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Fig Beetles are green and iridescent. They lay eggs in garden soils, compost bins and lawns.

Ask Gardenerd: Grubs and Raccoons

A question came into Ask Gardenerd over the holidays: “How do I discourage the raccoons digging in my raised veggie beds?? They don’t dig on the hillside, where their efforts would be appreciated! 🙂 So far vinegar; cayenne pepper hasn’t worked! I know they are looking for grubs. I read that BT will kill the grubs, but not sure that I want to do that since (I think) the grubs may be beneficial for the soil.– Cynthia”

You’re right, those raccoons are looking for grubs. Depending on where you live, the grubs can be the larvae of Fig Beetles (in the Southwest and Mexico) or Japanese Green Beetles (in other parts of North America, but mostly east of the Mississippi). They aren’t beneficial to the garden except as an aerator. It was long believed that treatment (namely inoculating lawns with Milky Spore–a misnomer of Milky Disease) is location dependent, because often what works on Japanese Beetles doesn’t work on Fig Beetles, but this article explains that misconception. According to the Los Angeles Natural History Museum, Fig Beetles aren’t harmful at all, and they do help decompose fallen fruit. Let’s look at both insects:

Japanese Green Beetles

Notably brown and green, Japanese beetle’s lay eggs in lawns and garden soils.

Fig Beetle or June Beetle

Fig Beetles are green and iridescent. They lay eggs in garden soils, compost bins and lawns, and are much larger than Japanese beetles.

The larvae of both insects look very similar: white with translucent skin and creepy-looking legs near its mouth parts. They are usually curled into a crescent shape when you find them.

The Solution

You can put up a physical barrier to prevent raccoons from entering your garden (loosely hung deer fencing makes raccoons unable to climb over it), but it’s best to attack the problem at its source.

Since our recommendations here at Gardenerd almost always center around feeding the Soil Food Web, it comes as no surprise that the answer once again falls into that category.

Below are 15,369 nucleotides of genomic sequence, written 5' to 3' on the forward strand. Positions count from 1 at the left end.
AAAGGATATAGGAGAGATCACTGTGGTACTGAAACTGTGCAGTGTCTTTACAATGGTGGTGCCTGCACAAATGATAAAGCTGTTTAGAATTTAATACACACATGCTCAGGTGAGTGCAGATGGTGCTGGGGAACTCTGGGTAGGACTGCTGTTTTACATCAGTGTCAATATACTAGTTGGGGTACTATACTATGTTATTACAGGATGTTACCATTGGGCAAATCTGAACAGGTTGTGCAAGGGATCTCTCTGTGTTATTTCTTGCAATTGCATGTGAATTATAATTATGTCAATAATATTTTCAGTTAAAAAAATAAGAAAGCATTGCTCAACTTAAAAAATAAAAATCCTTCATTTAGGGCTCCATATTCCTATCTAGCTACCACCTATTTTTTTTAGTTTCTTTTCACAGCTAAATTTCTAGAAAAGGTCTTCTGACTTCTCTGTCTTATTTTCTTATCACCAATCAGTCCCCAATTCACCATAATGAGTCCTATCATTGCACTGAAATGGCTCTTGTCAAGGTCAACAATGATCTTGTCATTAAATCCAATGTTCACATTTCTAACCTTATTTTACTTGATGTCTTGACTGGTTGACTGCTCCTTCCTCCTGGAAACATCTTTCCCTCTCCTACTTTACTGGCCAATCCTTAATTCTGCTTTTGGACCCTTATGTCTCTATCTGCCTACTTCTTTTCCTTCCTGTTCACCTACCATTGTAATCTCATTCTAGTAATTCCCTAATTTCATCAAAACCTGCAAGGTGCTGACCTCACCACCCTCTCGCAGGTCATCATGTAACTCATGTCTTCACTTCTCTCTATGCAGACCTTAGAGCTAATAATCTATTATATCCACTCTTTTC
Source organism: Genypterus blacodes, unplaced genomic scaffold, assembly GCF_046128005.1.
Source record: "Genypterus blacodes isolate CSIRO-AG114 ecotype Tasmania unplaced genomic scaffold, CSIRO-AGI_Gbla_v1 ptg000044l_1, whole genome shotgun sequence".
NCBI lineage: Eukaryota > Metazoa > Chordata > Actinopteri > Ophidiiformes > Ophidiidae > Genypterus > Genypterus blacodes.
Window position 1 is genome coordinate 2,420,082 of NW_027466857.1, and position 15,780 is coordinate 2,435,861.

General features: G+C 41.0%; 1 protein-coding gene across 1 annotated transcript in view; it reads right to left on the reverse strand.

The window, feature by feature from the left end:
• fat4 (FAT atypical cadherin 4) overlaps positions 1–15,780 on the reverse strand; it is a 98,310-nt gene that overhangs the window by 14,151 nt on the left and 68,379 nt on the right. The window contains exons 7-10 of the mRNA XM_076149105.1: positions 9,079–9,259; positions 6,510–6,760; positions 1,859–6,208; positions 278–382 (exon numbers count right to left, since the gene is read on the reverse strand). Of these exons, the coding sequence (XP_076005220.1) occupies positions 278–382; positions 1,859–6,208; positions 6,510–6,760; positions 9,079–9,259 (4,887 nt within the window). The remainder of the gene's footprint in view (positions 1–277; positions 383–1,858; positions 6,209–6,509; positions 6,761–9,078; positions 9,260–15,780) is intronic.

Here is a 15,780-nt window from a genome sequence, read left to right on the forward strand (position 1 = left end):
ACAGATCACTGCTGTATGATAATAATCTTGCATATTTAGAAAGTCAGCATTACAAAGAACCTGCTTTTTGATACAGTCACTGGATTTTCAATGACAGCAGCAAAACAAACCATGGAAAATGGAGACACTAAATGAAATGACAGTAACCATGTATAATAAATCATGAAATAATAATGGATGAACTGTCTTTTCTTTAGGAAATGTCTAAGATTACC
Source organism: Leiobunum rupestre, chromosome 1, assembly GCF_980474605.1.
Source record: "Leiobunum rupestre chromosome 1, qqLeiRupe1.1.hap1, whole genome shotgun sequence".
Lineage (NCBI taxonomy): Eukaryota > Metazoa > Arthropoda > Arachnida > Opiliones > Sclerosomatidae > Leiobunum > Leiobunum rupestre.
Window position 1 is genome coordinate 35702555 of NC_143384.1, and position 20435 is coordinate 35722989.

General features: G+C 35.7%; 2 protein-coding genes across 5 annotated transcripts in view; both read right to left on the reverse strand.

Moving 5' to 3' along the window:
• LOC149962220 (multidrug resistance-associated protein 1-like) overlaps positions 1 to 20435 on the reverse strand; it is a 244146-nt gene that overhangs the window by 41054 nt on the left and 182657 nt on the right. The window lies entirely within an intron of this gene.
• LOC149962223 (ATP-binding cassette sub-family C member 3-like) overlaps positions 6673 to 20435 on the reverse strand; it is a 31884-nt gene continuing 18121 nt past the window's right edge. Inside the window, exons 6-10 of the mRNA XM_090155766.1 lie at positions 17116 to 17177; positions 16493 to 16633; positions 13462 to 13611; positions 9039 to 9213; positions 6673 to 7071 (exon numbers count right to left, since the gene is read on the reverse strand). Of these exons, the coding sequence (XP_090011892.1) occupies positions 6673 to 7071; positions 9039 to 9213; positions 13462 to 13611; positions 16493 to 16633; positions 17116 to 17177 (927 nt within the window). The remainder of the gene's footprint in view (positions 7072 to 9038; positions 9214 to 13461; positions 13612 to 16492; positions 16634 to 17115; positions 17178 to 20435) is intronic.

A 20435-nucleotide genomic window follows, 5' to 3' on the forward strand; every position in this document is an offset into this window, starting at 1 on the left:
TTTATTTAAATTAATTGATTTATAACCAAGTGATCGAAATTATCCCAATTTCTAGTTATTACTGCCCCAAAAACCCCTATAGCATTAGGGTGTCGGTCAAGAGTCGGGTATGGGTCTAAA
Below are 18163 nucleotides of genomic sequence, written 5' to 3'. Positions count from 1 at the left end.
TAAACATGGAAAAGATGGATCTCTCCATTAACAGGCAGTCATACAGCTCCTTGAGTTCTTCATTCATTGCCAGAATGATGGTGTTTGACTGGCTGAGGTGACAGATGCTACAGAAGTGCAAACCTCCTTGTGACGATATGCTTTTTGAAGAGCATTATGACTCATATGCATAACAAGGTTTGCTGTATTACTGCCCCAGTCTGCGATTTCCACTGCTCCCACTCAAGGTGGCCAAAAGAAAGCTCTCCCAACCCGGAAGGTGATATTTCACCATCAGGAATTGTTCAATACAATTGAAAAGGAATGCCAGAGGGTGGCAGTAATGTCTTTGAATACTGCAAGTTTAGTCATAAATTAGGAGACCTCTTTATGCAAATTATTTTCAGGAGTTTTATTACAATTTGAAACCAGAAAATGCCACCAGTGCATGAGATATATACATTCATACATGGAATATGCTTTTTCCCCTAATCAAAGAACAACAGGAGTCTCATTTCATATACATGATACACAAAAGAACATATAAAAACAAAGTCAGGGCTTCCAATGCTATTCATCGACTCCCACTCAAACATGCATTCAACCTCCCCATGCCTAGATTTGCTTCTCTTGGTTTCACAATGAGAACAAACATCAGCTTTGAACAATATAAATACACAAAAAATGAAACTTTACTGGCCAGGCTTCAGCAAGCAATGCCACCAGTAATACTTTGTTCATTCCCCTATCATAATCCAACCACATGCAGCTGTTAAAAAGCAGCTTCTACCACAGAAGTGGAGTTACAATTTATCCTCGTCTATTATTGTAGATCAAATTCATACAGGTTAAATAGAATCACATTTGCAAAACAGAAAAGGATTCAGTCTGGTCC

Beneficial Nematodes

A bacterial-eating nematode found in Gardenerd’s compost.

There are bad nematodes (root-feeding types) and good nematodes (predator-feeding types). More than 400 different nematodes can exist in garden soils, lawns, and compost piles. Luckily, we can target a problem by inoculating soils with a specific species of nematodes.

Grub-eating nematodes are available from several sources including Gardens Alive and Arbico Organics. The more specific you can get, the better your chances of out-competing the grubs. You may need to apply several times per year, in order to catch them while they are feeding, but it’s worth being diligent.

If your beds are not covered in plants right now, dig out as many grubs as you can and leave them in a bucket overnight (they can’t climb out) for raccoons to take. Crows will eat them as well. We feed ours to our chickens as a snack. A friend calls them “chicken shrimp”.

We hope this helps you in your garden this season, Cynthia. Thanks for writing in.

This Post Has 4 Comments

  1. Ellen

    Box Turtles love to eat them!

    1. Christy

      I had no idea! Thanks for sharing, Ellen.

  2. Michele Brourman

    So the larvae of the fig beetles are not destructive? except for attracting raccoons? I’ve always dug them out of the garden and tossed them into the trash bin. And I generally find a few fig beetles in the warmer months. They’re so beautiful – always wondered what they were called.

    1. Christy

      Sources I checked said fig beetle larvae is not destructive, though Japanese beetle grubs are known to eat roots in lawns, so I don’t know if that is true of fig beetles. I will have to research that more. The fig beetles themselves will eat roses and figs and other things.

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